Write a stylistic analysis of a short passage from Twelfth Night or King Lear.
Select a short passage (about 5-10 lines) from Twelfth Night or King Lear and analyze it stylistically. Pick a passage we have not already analyzed carefully in class.
Select a passage which, for some reason that you want to better understand, strikes you as interesting or unusual. Read the passage slowly, carefully, and repeatedly in order to make worthwhile observations on it. Your assignment is to analyze the text itself, not the characters who speak the lines, or the plot they’re involved in, or the themes or ideas they express. To keep yourself focused on the language, try writing your analysis without mentioning any of the characters at all.
The more specific you are the better your analysis will be. So focus on small things (like a pun, an ambiguous word or phrase, a striking antithesis, an arresting metaphor, or some other minute particular) and offer some interesting and truthful insight into them. Although your analysis can address many different stylistic elements in the text (such as meter, wordplay, syntax, figures of speech, sound patterns, imagery, connotations of words, irony, diction, and so on), you may want to focus your analysis on one or two elements of the passage. I have provided some suggestions that should help focus your analysis on the back of this page.
Everything you say in your analysis must relate directly to the actual words of the text. Don’t get sidetracked; stick with the words. Make your prose as clear and concise as possible. Don’t waste my time and yours trying to sound impressive. Organize your paper around a thesis, a claim about how the stylistic elements in your passage work. A good thesis will address the full complexity of the passage you select.
Your essay should be 2-3 pages (500-800 words). Quote the passage you select at the beginning of your essay. Put the exact word count for your paper on the last page.
Since your only source for this essay will be your chosen passage, you do not need to have a Works Cited page. You should, however, use MLA style for parenthetical references in the text.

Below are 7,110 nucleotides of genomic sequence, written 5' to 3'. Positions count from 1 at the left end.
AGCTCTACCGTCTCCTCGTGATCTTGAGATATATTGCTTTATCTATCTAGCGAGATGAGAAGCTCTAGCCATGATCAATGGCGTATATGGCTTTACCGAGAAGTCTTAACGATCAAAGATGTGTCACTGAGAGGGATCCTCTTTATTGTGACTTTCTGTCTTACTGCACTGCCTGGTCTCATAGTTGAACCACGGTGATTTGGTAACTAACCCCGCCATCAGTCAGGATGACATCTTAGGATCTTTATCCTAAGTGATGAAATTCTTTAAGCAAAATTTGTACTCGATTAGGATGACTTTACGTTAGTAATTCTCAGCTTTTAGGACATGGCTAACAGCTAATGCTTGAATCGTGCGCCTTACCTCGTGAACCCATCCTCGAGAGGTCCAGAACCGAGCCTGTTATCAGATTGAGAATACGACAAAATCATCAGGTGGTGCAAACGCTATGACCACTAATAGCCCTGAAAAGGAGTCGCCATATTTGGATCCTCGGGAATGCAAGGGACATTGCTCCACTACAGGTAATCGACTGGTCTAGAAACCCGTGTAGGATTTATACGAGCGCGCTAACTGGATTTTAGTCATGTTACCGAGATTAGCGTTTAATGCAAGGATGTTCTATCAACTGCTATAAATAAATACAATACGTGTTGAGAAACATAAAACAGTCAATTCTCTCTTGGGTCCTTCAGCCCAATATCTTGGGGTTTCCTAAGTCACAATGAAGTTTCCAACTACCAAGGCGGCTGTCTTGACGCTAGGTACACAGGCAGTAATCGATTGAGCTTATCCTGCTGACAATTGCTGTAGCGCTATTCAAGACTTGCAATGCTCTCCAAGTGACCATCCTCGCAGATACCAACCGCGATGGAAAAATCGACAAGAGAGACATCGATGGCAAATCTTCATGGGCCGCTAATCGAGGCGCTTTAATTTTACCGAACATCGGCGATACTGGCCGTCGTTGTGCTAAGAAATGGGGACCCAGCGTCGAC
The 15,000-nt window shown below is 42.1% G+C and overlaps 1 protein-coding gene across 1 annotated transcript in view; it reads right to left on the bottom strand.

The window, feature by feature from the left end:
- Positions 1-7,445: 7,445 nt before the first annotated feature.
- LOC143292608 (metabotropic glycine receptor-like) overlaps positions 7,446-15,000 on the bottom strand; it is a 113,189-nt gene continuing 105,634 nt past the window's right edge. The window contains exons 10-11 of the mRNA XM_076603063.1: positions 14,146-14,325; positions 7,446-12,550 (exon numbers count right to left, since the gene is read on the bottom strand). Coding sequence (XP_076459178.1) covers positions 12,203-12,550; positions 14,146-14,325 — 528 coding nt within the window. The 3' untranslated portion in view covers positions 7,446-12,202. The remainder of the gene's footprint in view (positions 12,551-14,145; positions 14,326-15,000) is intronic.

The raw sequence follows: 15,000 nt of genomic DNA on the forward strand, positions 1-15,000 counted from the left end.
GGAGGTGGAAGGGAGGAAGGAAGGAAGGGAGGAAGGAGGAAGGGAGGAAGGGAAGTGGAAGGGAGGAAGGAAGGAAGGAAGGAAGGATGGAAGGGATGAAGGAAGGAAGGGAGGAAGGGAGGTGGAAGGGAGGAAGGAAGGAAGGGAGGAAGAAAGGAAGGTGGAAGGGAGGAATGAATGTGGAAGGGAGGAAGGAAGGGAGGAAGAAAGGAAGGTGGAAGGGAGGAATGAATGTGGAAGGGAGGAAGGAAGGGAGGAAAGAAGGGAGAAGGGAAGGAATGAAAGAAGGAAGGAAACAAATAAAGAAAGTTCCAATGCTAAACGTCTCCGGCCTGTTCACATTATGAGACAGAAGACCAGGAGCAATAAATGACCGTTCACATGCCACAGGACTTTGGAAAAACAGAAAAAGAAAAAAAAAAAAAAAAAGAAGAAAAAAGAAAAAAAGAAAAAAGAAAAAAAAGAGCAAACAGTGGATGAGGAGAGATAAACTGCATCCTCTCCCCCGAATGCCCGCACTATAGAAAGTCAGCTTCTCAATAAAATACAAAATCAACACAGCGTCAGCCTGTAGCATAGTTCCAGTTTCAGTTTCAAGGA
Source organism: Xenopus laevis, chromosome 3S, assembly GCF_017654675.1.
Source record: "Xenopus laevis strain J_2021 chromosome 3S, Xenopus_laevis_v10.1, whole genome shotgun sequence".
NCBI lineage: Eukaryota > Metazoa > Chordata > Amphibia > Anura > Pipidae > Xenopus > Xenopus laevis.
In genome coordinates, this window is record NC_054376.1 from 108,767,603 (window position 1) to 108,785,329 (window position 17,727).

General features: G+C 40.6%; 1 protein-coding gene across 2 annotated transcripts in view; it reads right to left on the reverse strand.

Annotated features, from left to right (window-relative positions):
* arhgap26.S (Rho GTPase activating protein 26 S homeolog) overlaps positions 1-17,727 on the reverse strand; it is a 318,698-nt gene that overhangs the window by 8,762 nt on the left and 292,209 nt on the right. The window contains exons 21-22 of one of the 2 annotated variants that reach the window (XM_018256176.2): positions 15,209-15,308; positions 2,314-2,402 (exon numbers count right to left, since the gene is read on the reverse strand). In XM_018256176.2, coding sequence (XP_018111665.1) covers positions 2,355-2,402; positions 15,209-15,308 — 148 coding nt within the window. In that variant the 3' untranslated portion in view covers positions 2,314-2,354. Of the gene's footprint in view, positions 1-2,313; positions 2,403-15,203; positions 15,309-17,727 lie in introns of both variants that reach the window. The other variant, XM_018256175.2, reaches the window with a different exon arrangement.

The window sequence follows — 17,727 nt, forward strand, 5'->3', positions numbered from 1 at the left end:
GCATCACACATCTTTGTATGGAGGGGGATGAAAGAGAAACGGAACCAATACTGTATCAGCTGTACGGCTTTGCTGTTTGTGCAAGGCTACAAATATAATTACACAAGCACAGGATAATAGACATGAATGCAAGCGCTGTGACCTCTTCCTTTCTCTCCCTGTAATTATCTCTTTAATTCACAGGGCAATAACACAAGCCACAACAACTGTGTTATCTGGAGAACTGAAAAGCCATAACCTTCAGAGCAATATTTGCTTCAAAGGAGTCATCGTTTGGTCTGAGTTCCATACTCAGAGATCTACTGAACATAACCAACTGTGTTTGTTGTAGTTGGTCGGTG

• Papers submitted on or before the beginning of class Tuesday, April 17, will get written comments.
• Papers submitted on or before the beginning of class Tuesday, April 24 will receive no comments whatsoever, but will otherwise be graded no differently than papers turned in on the earlier date.
• Papers submitted after Tuesday, April 24, will receive a zero.
1. Read the passage for meaning. Pay attention to the sentence, not the line, as the principal unit of organization. Find the subject and verb. Forget, for the moment, about the poetry.
2. Try to summarize the main idea or ideas. (Do this in writing: having to commit conclusions to paper forces you to decide what you think. Don’t include your summary in your essay.)
3. Outline the progression of ideas, identifying major sections. Is there a clear system of organization? Are there antitheses (there usually are in Shakespeare)? Repetitions? Indirections?
4. Is irony a factor? Is there, in other words, a discrepancy between the speaker’s words and meanings?
5. Examine the diction of the passage. After reading for denotation (straightforward meaning), think about connotation. Look up important words in the Oxford English Dictionary to determine their currency in the Renaissance and to discover implied significance. Notice connections among roots or words, as well as alternative or archaic (but still applicable) meanings.
6. Think about wordplay, remembering that puns need not be funny. Consider multiple senses of words.
7. Notice imagery. Is it particularly abundant? unusually sparse? Do the images suggest patterns or form clusters? How do the images promote or clarify the subject?
8. What about figurative language: similes, metaphors, symbols? Analyze metaphors with an eye on the tenor (the thing being described), the vehicle (the thing used to describe it), and the connotations of the comparison.
9. Are there classical, biblical, or historical allusions? What do they contribute?
10. Do you find understatement, hyperbole, personification, paradox?
11. Study the syntax, the arrangement of words into sentences. Is word order normal or inverted? Do sentences seem simple or complex?
12. Examine meter as you have syntax. Is it regular or not? Look for run-on lines or important instances of caesura.
13. Pay attention to musical devices such as alliteration, rhyme, assonance, consonance, euphony, cacophony, onomatopoeia. How do they contribute to the passage’s effect on a reader?
14. For every device, the essential question is “How does it work?”